INCD (www.incd.pt) provides computing and data services to the Portuguese national scientific and academic community in all areas of knowledge. The infrastructure is especially oriented to provide scientific computing and data oriented services, supporting researchers and their participation in national and international projects.

        INCD operates an integrated infrastructure with services being provided from multiple geographic locations, interconnected by a state-of-the-art data network. The INCD services are integrated in international infrastructures with which it shares computing resources for the benefit of projects of national and international relevance. In this context, INCD participates in the European Grid Infrastructure (EGI), Iberian computing infrastructure (IBERGRID), the Worldwide LHC Computing Grid (WLCG), and the European Open Science Cloud and Portuguese advanced Computing Network (RNCA).

        This presentation will provide an overview of the INCD infrastructure current status and expected developments.

        Speaker: Jorge Gomes (LIP)
      • 50
        PSNC status: upgrade and future plans

        A review on the current upgrade plans and future endeavours of PSNC will be described.

        Speaker: Prof. Norbert Meyer (PSNC)
    • 10:30 AM
      Coffee Break
    • IBERGRID Datacenters & Infrastructures
      Convener: Zacarias Benta (LIP - Minho)
      • 51
        Deployment and management of software at INCD

        The Portuguese Distributed Computing Infrastructure (INCD) is a digital research e-infrastructure with operational centers at different geographic locations within the country. The catalogue of services includes both generic services like HPC, HTC and cloud as well as tailored services developed for specific purposes and/or scientific domains.

        This ecosystem represents a challenge regarding deploying and managing software and services across several locations. Over the years, INCD has been developing tools and practices to maintain the software that is then made available across sites through a central software distribution service based on Squid and the CernVM File System (CVMFS) to address this challenge.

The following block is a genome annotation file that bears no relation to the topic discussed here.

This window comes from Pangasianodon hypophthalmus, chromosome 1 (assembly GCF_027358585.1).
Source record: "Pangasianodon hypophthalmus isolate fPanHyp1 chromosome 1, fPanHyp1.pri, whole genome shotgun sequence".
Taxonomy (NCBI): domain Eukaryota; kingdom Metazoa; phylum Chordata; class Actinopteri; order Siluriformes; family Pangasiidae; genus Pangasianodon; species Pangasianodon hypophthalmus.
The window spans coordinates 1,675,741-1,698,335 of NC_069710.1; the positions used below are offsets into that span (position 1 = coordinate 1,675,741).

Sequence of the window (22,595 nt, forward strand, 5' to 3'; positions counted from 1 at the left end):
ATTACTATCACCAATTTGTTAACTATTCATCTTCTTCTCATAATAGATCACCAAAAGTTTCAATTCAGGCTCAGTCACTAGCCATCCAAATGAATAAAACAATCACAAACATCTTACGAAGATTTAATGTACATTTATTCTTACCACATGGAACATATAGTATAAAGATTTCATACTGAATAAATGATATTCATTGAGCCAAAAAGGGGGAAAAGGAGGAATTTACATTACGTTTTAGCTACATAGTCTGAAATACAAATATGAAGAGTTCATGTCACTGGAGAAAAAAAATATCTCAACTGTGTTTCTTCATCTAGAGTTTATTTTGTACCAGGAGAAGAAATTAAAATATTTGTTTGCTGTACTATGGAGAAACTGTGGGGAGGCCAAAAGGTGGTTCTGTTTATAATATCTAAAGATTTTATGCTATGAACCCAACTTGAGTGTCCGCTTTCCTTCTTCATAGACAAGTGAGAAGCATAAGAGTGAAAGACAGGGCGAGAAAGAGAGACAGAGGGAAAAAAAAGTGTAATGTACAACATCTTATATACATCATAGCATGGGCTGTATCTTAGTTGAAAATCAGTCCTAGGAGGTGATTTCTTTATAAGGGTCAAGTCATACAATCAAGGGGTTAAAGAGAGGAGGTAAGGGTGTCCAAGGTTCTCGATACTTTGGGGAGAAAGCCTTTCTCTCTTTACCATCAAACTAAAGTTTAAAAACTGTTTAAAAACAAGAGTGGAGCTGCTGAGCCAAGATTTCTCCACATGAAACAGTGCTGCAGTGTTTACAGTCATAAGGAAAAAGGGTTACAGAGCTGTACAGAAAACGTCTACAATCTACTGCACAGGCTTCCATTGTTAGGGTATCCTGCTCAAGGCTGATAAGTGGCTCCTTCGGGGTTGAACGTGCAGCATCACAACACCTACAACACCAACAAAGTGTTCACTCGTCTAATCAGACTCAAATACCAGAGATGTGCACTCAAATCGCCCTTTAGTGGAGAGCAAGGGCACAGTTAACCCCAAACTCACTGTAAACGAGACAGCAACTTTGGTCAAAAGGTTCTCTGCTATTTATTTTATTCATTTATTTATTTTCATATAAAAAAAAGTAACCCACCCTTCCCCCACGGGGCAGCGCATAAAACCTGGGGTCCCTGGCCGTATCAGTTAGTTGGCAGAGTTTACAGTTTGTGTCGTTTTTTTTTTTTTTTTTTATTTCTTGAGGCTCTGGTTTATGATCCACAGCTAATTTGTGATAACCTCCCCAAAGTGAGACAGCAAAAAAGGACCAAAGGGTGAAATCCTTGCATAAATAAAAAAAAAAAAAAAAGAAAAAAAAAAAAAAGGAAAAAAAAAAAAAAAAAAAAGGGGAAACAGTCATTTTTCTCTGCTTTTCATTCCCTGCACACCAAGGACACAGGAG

In this talk, we will present the architecture, workflow and software tools used at INCD to install, test, deploy and publish software for services and user applications.

        Speaker: João Pina (LIP)
      • 52
        INCD Information Management System

        INCD is a Portuguese digital infrastructure that provides computing and data oriented services for research and education in all scientific domains. INCD has been part of the national roadmap of research infrastructures and is a member of the Portuguese Advanced Computing Network (RNCA).

        As a national infrastructure, INCD needs to fullfil statutory, legal and funding related obligations. For these purposes INCD needs to collect, manage and report on a wide range of present and past information regarding access requests, supported projects, usage, research results and impact. This information is also essential for the management of users and projects and therefore has been kept separate across several different systems and databases.

        In order to streamline and improve the management of the required information INCD is developing a new information system. With this system INCD aims to facilitate both the administrative and technical aspects of its operation including: user and projects management, helpdesk and support, keeping track of results such as scientific publications, patents, thesis and dissemination materials, and finally make easier the production of statistics and reports. This presentation will focus on the system requirements, challenges and design.

        Speaker: Hugo Gomes (LIP)
      • 53
        Artemisa. ARTificial Environment for ML and Innovation in Scientific Advanced Computing
        Speaker: Jose Enrique García Navarro (Instituto de Física Corpuscular (UV and CSIC))
      • 54
        IISAS status report
        Speaker: Viet Tran (Institute of Informatics SAS Slovakia)
      • 55
        PIC status report
        Speaker: Josep Flix Molina (CIEMAT / PIC)
      • 56
        CESGA Data Center update


        Speaker: Carlos Fernandez Sanchez (CESGA)
      • 57
        Conference closing
        Speaker: Isabel Campos (CSIC)
    • 1:05 PM
      Coffee Break